Yet Medicare, which pays for all of the above, does not, except in rare instances, pay for long-term care in a supervised, safe place for frail or demented old people, or for home aides to help with shopping, transportation, bathing and using the toilet.How Medicare Fails the Elderly - NYTimes.com Sphere: Related Content
Nationwide, the median annual cost of a nursing home in 2010 was $75,000; room and board in an assisted living facility, with no additional help, was $37,500; and the most basic category of home health aide, who can perform no medical tasks, like the dispensing of medication, was $19 an hour. These expenses are left to the elderly (and their adult children) to pay for out of pocket until their pockets are all but empty.
Then they are eligible for Medicaid, the state-run safety net for the poor. While Medicare, a federal program, is financed by payroll taxes, and thus is an “earned” benefit, Medicaid is “charity,” in the minds of the formerly middle class who worked their whole lives and never imagined themselves destitute.
In the case of my mother, who died at 88 in 2003, room and board in various assisted living communities, at $2,000 to $3,500 a month for seven years, was not paid for by Medicare. Yet neurosurgery, which I later learned was not expected to be effective in her case, was fully reimbursed, along with two weeks of in-patient care. Her stay of two years at a nursing home, at $14,000 a month (yes, $14,000) was also not paid for by Medicare. Nor were the additional home health aides she needed because of staffing issues. Or the electric wheelchair after strokes had paralyzed all but the finger that operated the joy stick. Or the gizmo with voice commands so she could tell the staff what she needed after her speech was gone.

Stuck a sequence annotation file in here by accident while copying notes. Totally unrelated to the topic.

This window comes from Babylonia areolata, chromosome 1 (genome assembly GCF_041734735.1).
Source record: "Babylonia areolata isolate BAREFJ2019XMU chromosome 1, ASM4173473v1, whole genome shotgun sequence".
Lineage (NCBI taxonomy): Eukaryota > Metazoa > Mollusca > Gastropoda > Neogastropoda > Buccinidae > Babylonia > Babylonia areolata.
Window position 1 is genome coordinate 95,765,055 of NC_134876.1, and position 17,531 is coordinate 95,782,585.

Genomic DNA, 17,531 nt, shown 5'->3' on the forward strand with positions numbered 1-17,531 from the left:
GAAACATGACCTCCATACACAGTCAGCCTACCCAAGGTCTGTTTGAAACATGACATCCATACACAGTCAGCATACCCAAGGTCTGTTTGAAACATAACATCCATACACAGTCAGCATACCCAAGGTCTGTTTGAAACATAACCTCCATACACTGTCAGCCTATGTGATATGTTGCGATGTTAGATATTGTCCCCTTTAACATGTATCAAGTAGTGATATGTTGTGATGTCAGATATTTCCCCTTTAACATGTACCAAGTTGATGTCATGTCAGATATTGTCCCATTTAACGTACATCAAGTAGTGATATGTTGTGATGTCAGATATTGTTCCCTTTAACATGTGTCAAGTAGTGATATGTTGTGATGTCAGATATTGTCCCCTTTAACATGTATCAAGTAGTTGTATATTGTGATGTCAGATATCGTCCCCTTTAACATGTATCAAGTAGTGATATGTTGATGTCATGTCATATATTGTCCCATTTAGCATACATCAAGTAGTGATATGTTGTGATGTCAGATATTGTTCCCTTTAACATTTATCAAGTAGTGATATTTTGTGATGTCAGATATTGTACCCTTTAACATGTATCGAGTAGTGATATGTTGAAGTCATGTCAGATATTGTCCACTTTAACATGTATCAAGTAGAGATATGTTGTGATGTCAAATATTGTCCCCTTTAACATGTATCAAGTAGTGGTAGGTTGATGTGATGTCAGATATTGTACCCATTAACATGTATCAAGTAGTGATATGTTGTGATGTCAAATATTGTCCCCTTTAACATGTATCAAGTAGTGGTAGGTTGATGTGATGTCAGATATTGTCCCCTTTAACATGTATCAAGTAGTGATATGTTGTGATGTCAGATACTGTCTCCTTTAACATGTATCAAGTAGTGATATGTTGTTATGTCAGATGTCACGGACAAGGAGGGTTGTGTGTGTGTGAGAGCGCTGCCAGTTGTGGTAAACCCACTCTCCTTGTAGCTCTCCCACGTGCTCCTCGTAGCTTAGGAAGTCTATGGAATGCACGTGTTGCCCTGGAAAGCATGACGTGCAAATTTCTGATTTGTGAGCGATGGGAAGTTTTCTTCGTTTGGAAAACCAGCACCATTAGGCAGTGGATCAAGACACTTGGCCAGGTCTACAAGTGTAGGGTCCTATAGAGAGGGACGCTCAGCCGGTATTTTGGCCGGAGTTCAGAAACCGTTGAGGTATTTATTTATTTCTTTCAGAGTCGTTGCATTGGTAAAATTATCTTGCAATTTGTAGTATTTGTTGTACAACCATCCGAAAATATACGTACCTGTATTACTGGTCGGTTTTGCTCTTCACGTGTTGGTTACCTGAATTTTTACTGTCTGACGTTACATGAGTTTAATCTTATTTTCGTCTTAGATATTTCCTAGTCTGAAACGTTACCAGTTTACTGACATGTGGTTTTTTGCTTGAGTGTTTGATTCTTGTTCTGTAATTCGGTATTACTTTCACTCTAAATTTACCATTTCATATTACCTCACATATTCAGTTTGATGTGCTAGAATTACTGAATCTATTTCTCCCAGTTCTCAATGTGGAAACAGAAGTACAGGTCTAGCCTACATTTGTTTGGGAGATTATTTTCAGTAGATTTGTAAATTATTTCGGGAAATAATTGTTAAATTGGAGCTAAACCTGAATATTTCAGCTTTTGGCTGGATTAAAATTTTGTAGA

She paid for the room. My brother and I paid for the private aides and bought her the chair and the “talking board.” What would her life have been like without the skilled care she required and the ability to get around her floor and communicate her needs? I shudder to think. But none of this was Medicare’s responsibility.
Yet Medicare would pay for “heroic” care for a woman who was dying of old age, not a disease that could be treated: Diagnostic tests. All manner of surgery. Expensive medications. Trips to the emergency room or the hospital — had she not refused all of them, in the last year of her life. So, in less than a decade, by my low-ball estimate, my mother spent $500,000 of her own money and uncalculated sums from her two children before winding up what she considered, with shame, “a welfare queen.”
A recent state-by-state study of long-term care, the first of its kind, by a consortium of researchers, has found that this kind of essential help costs anywhere from 166 percent to 393 percent of the average annual income of America’s elderly.